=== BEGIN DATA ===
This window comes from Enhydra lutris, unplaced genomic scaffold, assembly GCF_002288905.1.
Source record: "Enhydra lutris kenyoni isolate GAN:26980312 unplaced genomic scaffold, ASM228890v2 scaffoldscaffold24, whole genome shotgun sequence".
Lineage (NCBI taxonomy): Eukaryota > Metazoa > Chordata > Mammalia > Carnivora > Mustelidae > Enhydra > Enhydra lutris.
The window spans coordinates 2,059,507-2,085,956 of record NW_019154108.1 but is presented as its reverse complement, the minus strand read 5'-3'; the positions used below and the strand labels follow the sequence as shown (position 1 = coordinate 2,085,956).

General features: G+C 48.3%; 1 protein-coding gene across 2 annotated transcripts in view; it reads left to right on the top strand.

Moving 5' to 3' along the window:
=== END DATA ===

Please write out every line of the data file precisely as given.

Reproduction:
This window comes from Enhydra lutris, unplaced genomic scaffold, assembly GCF_002288905.1.
Source record: "Enhydra lutris kenyoni isolate GAN:26980312 unplaced genomic scaffold, ASM228890v2 scaffoldscaffold24, whole genome shotgun sequence".
Lineage (NCBI taxonomy): Eukaryota > Metazoa > Chordata > Mammalia > Carnivora > Mustelidae > Enhydra > Enhydra lutris.
The window spans coordinates 2,059,507-2,085,956 of record NW_019154108.1 but is presented as its reverse complement, the minus strand read 5'-3'; the positions used below and the strand labels follow the sequence as shown (position 1 = coordinate 2,085,956).

General features: G+C 48.3%; 1 protein-coding gene across 2 annotated transcripts in view; it reads left to right on the top strand.

Moving 5' to 3' along the window: